This amendment again was one recommended from the evidence that the committee has heard. As much as one would like to think that Bill made it impossible for the political interference and the collection of statistics that we saw in the 41st Parliament from ever happening again, from the decision that was made by , one must pause for a moment and say that Munir Sheikh is probably one of the bravest, most dedicated civil servants this country has ever seen. He lost his job rather than see Statistics Canada fail to do a mandatory long-form census while the minister pretended that nobody had told him that it would be a bad decision. I would urge the government to consider bringing back Munir Sheikh, because there you have a person of such impeccable integrity that we would know that our Statistics Canada division was run by someone who is independent.
However, the law at this point, as drafted, won't ensure that we won't see that happen again, so my amendment goes to the issue of the potential for interpretations by the court, that the questions that go to a particular segment of the population, and not to every Canadian, are somehow not mandatory. As you see, after line 36, on page 4, I would insert PV-2:
The census of population and census of agriculture are mandatory even if not all the questions are addressed to all respondents and regardless of the method used to obtain the information.
Thank you, Mr. Chair.
I have a ruling from the chair. Bill seeks to amend the Statistics Act by creating the Canadian statistics advisory council, composed of not more than 10 members. The amendment attempts to increase the number of members on the council. As House of Commons Procedure and Practice, Second Edition, states on pages 767 and 768:
Since an amendment may not infringe upon the financial initiative of the Crown, it is inadmissible if it imposes a charge on the public treasury, or if it extends the objects or purposes or relaxes the conditions and qualifications specified in the royal recommendation.
In the opinion of the chair, since the amendment proposes to increase the number of members on the council, it imposes a charge on the public treasury; therefore, I rule the amendment inadmissible. That would apply to amendment NDP-4 as well.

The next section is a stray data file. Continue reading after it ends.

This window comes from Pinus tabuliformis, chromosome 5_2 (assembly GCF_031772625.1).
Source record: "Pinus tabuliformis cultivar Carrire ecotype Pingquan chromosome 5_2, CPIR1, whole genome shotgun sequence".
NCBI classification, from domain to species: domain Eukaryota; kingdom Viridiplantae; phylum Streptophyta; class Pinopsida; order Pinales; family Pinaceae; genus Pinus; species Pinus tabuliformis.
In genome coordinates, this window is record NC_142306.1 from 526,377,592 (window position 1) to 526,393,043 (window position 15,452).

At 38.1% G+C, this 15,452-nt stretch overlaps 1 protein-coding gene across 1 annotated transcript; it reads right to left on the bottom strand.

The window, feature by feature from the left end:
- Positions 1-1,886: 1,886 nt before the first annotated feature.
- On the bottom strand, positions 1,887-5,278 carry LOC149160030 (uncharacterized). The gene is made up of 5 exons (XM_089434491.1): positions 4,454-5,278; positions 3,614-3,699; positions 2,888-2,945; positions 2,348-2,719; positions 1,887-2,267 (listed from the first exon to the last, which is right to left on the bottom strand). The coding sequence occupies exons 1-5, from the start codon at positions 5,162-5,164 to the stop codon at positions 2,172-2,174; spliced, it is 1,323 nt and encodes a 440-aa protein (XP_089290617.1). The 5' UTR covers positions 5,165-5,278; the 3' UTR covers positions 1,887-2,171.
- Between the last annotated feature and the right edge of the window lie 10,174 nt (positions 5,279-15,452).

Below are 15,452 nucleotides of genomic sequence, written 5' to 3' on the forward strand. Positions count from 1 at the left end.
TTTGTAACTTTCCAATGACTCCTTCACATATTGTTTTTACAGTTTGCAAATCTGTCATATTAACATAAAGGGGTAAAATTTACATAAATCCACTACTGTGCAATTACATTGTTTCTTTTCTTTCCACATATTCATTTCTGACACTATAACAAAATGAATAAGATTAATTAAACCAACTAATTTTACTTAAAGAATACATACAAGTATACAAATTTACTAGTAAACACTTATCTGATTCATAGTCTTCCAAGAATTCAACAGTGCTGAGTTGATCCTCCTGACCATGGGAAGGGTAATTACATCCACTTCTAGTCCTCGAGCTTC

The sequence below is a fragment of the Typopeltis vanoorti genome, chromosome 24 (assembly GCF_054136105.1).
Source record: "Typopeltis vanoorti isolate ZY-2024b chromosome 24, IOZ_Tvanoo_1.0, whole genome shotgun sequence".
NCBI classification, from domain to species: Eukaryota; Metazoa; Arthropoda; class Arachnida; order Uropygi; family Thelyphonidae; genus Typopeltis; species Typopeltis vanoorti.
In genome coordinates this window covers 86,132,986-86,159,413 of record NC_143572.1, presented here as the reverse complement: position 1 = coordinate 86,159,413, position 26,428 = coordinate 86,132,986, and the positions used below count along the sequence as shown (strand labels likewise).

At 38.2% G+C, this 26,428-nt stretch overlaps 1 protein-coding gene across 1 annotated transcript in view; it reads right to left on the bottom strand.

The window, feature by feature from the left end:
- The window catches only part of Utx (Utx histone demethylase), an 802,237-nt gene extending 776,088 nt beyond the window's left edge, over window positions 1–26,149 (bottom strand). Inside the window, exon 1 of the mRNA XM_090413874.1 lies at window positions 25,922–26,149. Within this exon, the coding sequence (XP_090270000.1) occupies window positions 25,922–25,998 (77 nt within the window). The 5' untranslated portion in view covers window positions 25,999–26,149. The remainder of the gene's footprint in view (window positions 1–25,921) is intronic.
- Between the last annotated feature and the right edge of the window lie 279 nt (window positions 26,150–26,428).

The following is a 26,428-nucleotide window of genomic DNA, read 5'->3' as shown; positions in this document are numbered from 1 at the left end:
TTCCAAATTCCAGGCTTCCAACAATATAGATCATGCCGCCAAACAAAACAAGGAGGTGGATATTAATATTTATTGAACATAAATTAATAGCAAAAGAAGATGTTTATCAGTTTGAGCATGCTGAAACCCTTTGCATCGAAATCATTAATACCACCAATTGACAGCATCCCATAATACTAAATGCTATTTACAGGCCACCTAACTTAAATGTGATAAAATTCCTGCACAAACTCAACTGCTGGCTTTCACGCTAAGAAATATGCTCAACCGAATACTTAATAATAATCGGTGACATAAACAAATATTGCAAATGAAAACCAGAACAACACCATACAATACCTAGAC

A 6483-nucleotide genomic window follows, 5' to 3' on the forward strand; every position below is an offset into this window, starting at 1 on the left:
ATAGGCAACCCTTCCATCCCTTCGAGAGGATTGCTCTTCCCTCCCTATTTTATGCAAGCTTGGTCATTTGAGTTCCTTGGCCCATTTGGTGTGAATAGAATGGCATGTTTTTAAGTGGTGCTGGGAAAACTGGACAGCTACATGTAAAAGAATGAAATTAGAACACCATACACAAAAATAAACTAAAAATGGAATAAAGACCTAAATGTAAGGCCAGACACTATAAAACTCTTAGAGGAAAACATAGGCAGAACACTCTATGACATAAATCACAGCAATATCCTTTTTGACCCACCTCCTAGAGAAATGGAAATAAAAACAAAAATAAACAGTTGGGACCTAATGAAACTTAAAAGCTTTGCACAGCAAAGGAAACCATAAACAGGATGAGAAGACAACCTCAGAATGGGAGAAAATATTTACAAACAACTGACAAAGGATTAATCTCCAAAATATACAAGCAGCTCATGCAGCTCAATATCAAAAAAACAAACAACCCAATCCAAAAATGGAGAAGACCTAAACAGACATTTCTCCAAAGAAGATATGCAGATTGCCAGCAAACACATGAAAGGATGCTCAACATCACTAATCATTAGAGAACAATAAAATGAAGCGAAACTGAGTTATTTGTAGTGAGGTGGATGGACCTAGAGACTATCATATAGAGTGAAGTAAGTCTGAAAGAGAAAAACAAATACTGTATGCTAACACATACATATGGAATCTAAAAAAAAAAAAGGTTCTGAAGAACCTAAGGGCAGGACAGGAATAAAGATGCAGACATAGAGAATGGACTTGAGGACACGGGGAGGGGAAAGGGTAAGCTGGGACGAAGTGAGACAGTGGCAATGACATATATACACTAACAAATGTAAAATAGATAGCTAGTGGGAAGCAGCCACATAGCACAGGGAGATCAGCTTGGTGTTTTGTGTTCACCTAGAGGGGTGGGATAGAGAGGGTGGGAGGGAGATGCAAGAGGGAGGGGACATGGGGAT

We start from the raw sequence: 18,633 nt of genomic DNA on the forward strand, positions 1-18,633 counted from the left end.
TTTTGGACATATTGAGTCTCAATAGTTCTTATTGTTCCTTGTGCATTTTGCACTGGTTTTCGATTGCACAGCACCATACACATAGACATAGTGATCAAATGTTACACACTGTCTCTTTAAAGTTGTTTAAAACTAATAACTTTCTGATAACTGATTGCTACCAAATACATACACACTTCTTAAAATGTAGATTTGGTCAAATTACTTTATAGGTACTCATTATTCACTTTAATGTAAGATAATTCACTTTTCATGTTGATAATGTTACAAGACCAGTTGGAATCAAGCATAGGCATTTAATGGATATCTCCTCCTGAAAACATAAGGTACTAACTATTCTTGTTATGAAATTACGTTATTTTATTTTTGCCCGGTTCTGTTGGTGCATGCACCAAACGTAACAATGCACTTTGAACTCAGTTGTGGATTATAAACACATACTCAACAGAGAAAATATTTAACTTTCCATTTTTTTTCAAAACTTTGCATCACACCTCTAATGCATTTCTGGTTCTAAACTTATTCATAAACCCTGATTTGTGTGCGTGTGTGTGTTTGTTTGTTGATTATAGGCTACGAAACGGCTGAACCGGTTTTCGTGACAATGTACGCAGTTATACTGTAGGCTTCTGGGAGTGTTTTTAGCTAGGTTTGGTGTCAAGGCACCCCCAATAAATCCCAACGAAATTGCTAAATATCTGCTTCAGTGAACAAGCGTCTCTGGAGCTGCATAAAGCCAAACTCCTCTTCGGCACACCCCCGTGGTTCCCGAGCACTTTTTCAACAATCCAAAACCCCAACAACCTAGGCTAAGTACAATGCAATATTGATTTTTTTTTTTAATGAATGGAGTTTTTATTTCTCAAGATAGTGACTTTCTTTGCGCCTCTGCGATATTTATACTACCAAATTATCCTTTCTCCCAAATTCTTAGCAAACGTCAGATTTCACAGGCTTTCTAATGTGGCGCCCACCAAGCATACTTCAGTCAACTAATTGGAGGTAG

For the record, Mr. Masse, did you want to move yours or not?
Mr. Chair, we have a theme on the question of the numbers of people on the advisory panel. To refresh your memories as to evidence from experts and from former chief statisticians, Wayne Smith recommended a 24-member council; Professor Thomas recommended 20; and, Munir Sheikh confirmed that he thought 10, as is currently in the act, was too few, and 40 was too many, and that somewhere in there we could have something else. The expert evidence before this committee was unanimous that 10 committee members were not enough.
My third amendment again attempts—in the same section as the Conservative and NDP amendments have attempted to do it—to replace the number of people. I'm suggesting, at line 19 on page 5, replacing that with “not more than 20” other members appointed. The same issue occurs in terms of the royal recommendation issue, then, but I'm happy, if anyone wanted to amend this from the government side to adopt the different number of members, to remove my subsection related to remuneration. That's the purpose of my amendment: to be reflecting the expert evidence that the committee has heard. I think it would be a shame to see the bill going through the committee without a single additional reflection of the evidence you heard, as it appears to be doing.
Thank you very much, Mr. Chair.
The number of advisers available to the chief statistician is quite huge. We have seven federal-provincial committees and 13 advisory committees. We have about 200 members in these committees who are available to advise the chief statistician.
We have this council of 10 to provide strategic advice. None of the witnesses had any reason for why it has to be 15, say, why it has to be 20, or why it can be as low as 10. There is no hard and fast rule. In my experience at a board level, especially when strategic advice is the main factor, a smaller board is always good. I would have preferred six to eight, but 10 seems to be reasonable. That allows the chief statistician to have one-to-one conversations and keep that personal relationship with every member of the council. I feel that we should stick to 10.
Mr. Chair, the amendment reads:
That Bill C-36, in Clause 10, be amended by replacing line 7 on page 8 with the following:
taken, but only if the person to whom the information relates consents, at the time of the census, to the release of the information ninety-two years later.
This is an amendment that was put forward by Mr. Dreeshen, which I'm proposing on his behalf. I'd like to read some of his notes that he passed on to me.